First step, I utilize workflowy for all my brainstorming/project organizing. Workflowy is amazing and free; basically it’s infinitely nested and utterly searchable lists available on any device you happen to be utilizing. This is where I quickly jot off notes, outline, brainstorm, and just play with ideasIf you’re curious about workflowy (and I use it for lots more besides Salt in Wounds) you can sign up for a free account here (and if you use my code, we both get extra useage).

2. 1st Draft Longhand Notebook

From here, after organizing/vomiting out my thoughts via workflowy, I proceed to write a longhand version in one of my project specific genre composition books. I enjoy the physical act of writing longhand cursive (even though my penmanship is atrocious), especially with a fountain pen. It’s also nice because it’s free of distractions, can be done anywhere, and is the best way I’ve found to get out of my own way and just write. If you’re curious about fountain pens, these disposable ones from Pilot are what first got me hooked.

3. Transcribe into Google Docs

After finishing a draft in notebook, I’ll then type that up into google docs so I have access on whatever PC I happen to be using (I use a laptop for my dayjob, a chromebook for idle browsing, and share a workhorse desktop PC with my wife). It’s amazing how many errors and little tweaks I catch at this stage; writing a longhand first draft and being forced to take this step really helps me polish.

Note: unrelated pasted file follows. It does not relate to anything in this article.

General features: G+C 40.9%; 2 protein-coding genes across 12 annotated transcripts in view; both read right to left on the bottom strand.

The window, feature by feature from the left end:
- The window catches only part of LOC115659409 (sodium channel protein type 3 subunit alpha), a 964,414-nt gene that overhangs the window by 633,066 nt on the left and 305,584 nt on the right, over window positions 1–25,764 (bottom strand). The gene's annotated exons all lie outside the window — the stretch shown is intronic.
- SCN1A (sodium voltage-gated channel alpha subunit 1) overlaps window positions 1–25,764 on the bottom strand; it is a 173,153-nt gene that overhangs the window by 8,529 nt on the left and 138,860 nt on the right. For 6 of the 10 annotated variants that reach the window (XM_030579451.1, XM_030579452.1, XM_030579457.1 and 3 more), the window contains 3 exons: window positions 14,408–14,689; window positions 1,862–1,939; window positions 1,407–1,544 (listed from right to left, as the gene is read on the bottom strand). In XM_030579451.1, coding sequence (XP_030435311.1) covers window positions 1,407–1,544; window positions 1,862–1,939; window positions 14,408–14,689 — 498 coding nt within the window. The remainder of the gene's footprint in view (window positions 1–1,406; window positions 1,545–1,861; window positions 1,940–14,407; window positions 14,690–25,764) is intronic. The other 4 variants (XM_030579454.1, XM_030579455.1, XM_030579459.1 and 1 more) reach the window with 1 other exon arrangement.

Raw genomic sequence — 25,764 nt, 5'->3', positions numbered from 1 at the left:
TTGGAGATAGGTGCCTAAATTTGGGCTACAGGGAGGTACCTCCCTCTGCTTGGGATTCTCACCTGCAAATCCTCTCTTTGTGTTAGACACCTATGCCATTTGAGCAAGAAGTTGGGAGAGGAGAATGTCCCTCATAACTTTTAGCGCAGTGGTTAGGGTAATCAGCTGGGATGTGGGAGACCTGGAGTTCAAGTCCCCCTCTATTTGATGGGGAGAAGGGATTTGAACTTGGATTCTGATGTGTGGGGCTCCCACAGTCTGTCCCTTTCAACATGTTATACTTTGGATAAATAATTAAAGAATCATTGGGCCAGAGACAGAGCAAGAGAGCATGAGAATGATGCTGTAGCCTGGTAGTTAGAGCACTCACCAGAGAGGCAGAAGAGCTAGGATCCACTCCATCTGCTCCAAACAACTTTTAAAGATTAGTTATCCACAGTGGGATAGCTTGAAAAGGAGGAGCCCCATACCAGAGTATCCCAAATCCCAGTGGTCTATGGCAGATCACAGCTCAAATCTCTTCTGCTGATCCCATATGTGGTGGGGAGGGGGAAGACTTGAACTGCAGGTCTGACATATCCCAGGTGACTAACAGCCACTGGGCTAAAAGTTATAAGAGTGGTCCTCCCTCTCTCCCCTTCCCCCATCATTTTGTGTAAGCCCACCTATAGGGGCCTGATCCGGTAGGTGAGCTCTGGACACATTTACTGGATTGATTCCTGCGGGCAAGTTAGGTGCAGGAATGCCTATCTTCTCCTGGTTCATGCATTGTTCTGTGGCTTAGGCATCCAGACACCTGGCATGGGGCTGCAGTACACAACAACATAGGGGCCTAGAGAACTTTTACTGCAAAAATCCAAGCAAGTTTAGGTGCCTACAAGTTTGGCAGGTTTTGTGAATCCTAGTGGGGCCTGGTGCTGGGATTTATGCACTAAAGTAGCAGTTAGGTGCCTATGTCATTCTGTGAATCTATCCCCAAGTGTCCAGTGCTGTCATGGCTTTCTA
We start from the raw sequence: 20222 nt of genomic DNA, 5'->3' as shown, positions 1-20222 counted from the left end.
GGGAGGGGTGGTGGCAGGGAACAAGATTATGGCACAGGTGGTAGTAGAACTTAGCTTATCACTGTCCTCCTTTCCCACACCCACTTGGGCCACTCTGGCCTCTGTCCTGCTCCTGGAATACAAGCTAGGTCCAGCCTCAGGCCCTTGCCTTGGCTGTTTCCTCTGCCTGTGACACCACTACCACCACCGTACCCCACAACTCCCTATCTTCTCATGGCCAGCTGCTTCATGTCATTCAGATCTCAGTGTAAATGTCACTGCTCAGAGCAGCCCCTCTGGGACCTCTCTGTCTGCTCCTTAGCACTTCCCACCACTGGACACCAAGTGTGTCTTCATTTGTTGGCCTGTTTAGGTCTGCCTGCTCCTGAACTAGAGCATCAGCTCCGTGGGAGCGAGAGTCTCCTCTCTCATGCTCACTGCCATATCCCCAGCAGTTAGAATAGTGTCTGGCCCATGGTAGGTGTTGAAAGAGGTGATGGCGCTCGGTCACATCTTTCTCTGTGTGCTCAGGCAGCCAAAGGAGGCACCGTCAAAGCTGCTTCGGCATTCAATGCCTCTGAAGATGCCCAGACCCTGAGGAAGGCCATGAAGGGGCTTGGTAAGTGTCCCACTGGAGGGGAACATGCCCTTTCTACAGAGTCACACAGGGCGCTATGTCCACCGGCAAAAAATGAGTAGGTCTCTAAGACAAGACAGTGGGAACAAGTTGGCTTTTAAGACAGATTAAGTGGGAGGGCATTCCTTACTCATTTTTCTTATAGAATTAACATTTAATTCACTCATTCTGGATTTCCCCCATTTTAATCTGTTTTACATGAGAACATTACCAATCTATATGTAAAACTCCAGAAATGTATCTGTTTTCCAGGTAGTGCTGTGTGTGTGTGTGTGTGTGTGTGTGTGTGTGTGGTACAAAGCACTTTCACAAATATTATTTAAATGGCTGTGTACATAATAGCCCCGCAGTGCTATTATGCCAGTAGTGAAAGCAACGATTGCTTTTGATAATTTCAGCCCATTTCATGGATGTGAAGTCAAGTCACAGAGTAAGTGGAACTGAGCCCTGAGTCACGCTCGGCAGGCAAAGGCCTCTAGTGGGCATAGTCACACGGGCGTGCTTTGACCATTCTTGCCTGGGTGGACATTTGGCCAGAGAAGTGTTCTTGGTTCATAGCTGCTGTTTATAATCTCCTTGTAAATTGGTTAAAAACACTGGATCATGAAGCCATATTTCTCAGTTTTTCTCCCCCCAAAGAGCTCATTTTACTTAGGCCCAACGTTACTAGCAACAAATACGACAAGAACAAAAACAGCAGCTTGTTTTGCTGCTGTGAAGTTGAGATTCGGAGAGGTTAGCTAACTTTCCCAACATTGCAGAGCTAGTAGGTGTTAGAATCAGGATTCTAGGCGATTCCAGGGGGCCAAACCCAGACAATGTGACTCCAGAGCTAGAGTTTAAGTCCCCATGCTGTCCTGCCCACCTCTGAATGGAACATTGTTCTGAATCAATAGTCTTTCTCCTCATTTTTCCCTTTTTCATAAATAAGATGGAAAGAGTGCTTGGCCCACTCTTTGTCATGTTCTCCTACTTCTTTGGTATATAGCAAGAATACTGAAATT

4. Additional draft Google Docs

From here, I try and crank out another draft in google docs.

5. Copy In Nonformatted Version into Word, Publisher, or whatever Blogging Software

Sometimes, bizarre formatting artifacts are transferred in from whatever word processor  (this was a much bigger issue when I was transferring and divvying up the old Tribality Salt in Wounds posts) so now I’m paranoid about weird typographical issues that make things look funky. In order to ensure this doesn’t happen, I first copy/paste the text into notepad before copying and pasting into blogger. At this point I do another draft specifically for spelling and grammatical errors (avoiding -if at all possible- editing for content).

6. Typoographical Edits